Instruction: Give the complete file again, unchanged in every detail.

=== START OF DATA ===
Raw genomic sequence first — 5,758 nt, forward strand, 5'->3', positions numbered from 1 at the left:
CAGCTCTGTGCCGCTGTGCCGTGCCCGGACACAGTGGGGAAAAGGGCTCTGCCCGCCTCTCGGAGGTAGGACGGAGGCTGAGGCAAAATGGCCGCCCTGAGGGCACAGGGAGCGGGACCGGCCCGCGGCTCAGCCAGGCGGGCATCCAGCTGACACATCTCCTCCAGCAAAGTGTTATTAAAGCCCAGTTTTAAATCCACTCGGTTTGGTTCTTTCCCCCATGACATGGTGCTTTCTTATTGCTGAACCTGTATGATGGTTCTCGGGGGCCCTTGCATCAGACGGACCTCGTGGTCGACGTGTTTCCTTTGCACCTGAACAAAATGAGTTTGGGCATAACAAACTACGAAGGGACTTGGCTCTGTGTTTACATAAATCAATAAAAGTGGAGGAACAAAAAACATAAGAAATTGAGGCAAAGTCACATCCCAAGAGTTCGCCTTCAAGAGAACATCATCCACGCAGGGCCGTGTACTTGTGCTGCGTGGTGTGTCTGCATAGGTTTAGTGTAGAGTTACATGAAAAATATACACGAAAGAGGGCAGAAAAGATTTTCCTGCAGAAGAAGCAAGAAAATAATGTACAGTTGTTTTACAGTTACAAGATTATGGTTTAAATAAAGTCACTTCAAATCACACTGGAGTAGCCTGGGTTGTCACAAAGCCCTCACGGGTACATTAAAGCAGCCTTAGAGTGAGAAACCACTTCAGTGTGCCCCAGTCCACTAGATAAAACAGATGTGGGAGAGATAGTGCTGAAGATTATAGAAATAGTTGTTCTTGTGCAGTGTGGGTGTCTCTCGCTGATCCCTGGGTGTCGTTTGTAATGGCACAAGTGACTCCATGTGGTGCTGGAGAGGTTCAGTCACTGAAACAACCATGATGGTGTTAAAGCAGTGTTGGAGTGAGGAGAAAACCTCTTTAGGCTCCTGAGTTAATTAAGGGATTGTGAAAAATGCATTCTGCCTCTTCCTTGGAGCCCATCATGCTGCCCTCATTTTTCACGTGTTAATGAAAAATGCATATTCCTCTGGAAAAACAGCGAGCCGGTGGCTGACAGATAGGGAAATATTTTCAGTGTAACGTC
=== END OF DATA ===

Raw genomic sequence first — 5,758 nt, forward strand, 5'->3', positions numbered from 1 at the left:
CAGCTCTGTGCCGCTGTGCCGTGCCCGGACACAGTGGGGAAAAGGGCTCTGCCCGCCTCTCGGAGGTAGGACGGAGGCTGAGGCAAAATGGCCGCCCTGAGGGCACAGGGAGCGGGACCGGCCCGCGGCTCAGCCAGGCGGGCATCCAGCTGACACATCTCCTCCAGCAAAGTGTTATTAAAGCCCAGTTTTAAATCCACTCGGTTTGGTTCTTTCCCCCATGACATGGTGCTTTCTTATTGCTGAACCTGTATGATGGTTCTCGGGGGCCCTTGCATCAGACGGACCTCGTGGTCGACGTGTTTCCTTTGCACCTGAACAAAATGAGTTTGGGCATAACAAACTACGAAGGGACTTGGCTCTGTGTTTACATAAATCAATAAAAGTGGAGGAACAAAAAACATAAGAAATTGAGGCAAAGTCACATCCCAAGAGTTCGCCTTCAAGAGAACATCATCCACGCAGGGCCGTGTACTTGTGCTGCGTGGTGTGTCTGCATAGGTTTAGTGTAGAGTTACATGAAAAATATACACGAAAGAGGGCAGAAAAGATTTTCCTGCAGAAGAAGCAAGAAAATAATGTACAGTTGTTTTACAGTTACAAGATTATGGTTTAAATAAAGTCACTTCAAATCACACTGGAGTAGCCTGGGTTGTCACAAAGCCCTCACGGGTACATTAAAGCAGCCTTAGAGTGAGAAACCACTTCAGTGTGCCCCAGTCCACTAGATAAAACAGATGTGGGAGAGATAGTGCTGAAGATTATAGAAATAGTTGTTCTTGTGCAGTGTGGGTGTCTCTCGCTGATCCCTGGGTGTCGTTTGTAATGGCACAAGTGACTCCATGTGGTGCTGGAGAGGTTCAGTCACTGAAACAACCATGATGGTGTTAAAGCAGTGTTGGAGTGAGGAGAAAACCTCTTTAGGCTCCTGAGTTAATTAAGGGATTGTGAAAAATGCATTCTGCCTCTTCCTTGGAGCCCATCATGCTGCCCTCATTTTTCACGTGTTAATGAAAAATGCATATTCCTCTGGAAAAACAGCGAGCCGGTGGCTGACAGATAGGGAAATATTTTCAGTGTAACGTC